Mobile operator 3 UK committed to spending £2 billion to develop and launch 5G services, a sum CEO Dave Dyson (pictured) said would give it a platform to better challenge in the market, though he warned the investment would stagnate profit growth in the short term.
Speaking at the company’s 5G and network transformation event in London, Dyson said parent company CK Hutchison had taken a “long term view” and talked-up the operator’s ability to become more competitive as a result of its investment in network transformation and 5G.
“It’s a tough decision to make for the shareholder,” Dyson said, adding it would cause “short term pressure” but offered long term growth by becoming “even more competitive and stronger in the market.”
3 UK is the fourth-largest operator in the country. Dyson estimated the business at half the size of Vodafone UK, and a third of the size of Telefonica brand O2 and BT’s EE.
It is also the newest player in the market and has been at the forefront of launching a number of new tariffs and services since opening for business in 2003, though the adoption of new technologies came with some teething problems around service availability.
Although its customers have been happy with the service received for some time and it performs well in independent tests, Dyson said the perception from some non-customers is that its network was still lagging. This, he said, would be addressed by its new strategy and network rollout.
Among the company’s corporate goals are attracting high-worth millennials, a switch to a “service-led” model and to increase the scale of the company.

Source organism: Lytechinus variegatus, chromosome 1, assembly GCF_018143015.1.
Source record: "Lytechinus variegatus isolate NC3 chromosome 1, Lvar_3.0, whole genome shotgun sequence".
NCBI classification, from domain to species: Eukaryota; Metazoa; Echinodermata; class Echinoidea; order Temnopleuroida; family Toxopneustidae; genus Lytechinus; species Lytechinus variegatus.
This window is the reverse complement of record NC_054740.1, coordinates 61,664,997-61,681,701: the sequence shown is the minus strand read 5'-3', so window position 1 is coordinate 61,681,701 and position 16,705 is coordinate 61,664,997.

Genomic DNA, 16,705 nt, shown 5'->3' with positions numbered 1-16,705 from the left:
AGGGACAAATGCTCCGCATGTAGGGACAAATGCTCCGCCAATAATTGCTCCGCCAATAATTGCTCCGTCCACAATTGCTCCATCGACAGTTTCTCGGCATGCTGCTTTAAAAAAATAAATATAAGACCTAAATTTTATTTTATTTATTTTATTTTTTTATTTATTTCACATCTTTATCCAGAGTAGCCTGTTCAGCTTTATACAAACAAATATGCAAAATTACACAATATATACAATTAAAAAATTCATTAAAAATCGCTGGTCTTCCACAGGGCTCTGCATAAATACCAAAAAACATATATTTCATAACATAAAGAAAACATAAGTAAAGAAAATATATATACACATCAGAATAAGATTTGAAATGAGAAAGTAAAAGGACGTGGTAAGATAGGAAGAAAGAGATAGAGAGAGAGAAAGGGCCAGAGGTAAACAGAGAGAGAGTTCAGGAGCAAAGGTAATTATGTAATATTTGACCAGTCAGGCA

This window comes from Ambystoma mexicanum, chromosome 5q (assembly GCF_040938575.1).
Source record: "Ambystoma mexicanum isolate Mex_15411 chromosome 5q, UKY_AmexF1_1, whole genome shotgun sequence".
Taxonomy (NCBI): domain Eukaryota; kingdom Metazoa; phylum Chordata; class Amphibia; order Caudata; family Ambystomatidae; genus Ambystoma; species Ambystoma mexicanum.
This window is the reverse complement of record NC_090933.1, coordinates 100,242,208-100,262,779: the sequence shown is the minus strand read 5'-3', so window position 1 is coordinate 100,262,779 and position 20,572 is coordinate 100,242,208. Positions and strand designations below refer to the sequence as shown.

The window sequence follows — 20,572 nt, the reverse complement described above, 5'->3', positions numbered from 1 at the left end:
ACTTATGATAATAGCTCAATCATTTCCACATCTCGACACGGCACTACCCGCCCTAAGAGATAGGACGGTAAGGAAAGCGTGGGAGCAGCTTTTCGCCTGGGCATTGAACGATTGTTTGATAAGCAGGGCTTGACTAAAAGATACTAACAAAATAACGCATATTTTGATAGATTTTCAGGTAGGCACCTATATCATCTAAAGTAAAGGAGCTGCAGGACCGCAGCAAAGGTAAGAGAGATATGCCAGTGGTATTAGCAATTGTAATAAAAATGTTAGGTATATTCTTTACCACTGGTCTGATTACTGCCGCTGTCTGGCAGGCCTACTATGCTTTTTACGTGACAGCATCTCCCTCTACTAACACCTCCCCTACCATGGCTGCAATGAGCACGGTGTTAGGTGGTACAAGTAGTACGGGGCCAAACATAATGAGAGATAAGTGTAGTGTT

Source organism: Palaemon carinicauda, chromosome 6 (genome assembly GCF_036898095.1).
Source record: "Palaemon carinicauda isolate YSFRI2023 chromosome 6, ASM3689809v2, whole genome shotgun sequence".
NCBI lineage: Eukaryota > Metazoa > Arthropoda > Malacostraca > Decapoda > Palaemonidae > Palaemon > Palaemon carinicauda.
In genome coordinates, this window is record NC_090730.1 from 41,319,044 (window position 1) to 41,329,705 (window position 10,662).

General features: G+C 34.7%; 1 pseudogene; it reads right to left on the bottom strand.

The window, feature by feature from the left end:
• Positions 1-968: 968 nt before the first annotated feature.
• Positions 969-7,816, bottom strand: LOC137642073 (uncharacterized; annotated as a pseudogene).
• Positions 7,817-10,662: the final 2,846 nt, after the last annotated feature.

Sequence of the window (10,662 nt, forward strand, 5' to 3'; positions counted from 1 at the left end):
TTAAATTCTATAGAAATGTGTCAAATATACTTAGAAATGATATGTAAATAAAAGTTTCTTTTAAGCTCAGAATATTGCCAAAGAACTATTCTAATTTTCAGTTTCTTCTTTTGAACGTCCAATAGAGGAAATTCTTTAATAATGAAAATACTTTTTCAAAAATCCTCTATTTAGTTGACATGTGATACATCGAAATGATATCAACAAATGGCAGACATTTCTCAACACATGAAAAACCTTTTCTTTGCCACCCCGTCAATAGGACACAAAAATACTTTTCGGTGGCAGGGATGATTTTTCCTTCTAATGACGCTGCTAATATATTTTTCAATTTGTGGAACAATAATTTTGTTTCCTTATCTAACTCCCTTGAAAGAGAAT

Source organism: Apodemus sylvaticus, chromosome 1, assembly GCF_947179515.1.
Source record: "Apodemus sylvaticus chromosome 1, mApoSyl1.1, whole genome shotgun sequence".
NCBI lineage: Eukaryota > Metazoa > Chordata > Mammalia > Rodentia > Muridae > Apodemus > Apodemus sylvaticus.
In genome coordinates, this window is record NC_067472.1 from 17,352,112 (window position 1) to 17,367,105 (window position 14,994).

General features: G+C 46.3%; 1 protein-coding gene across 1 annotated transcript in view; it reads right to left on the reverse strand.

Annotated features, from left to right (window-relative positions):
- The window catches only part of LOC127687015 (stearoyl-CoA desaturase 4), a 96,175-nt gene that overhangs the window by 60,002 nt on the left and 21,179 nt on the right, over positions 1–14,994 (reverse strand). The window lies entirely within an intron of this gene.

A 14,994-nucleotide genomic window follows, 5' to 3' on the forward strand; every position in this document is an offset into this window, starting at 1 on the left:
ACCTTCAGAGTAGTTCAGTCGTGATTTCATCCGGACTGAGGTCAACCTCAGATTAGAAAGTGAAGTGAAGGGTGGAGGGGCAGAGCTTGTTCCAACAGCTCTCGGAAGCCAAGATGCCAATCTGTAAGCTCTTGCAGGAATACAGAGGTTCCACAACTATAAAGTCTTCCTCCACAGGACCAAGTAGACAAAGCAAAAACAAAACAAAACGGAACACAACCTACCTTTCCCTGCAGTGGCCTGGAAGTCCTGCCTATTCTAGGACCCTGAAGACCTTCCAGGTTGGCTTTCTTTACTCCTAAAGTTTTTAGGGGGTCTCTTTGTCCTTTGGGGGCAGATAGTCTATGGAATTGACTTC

“For us to be in a more sustainable position, we need to double the size of the business,” he noted.
As part of its investment and previously announced transformation strategy, the company has already made a number of changes covering network technology and back office services.
Among the headline spends so far are £151 million on spectrum in the UK’s 5G auction and acquiring small fixed-line service provider UK Broadband for £250 million in February, a deal Dyson said was mainly to add to its spectrum portfolio.
However, the buy also gives the company a step-up to launching fixed wireless access 5G services through UK Broadband’s Relish brand, which only operates in a small part of the UK.
The operator also invested in Project Montana, a joint venture with O2 UK and energy company SSE to install fibre backhaul in the UK’s sewerage system. It has also invested in new cloud core network infrastructure from Nokia, forged deals with Huawei related directly to its 5G network and increased its data centre footprint.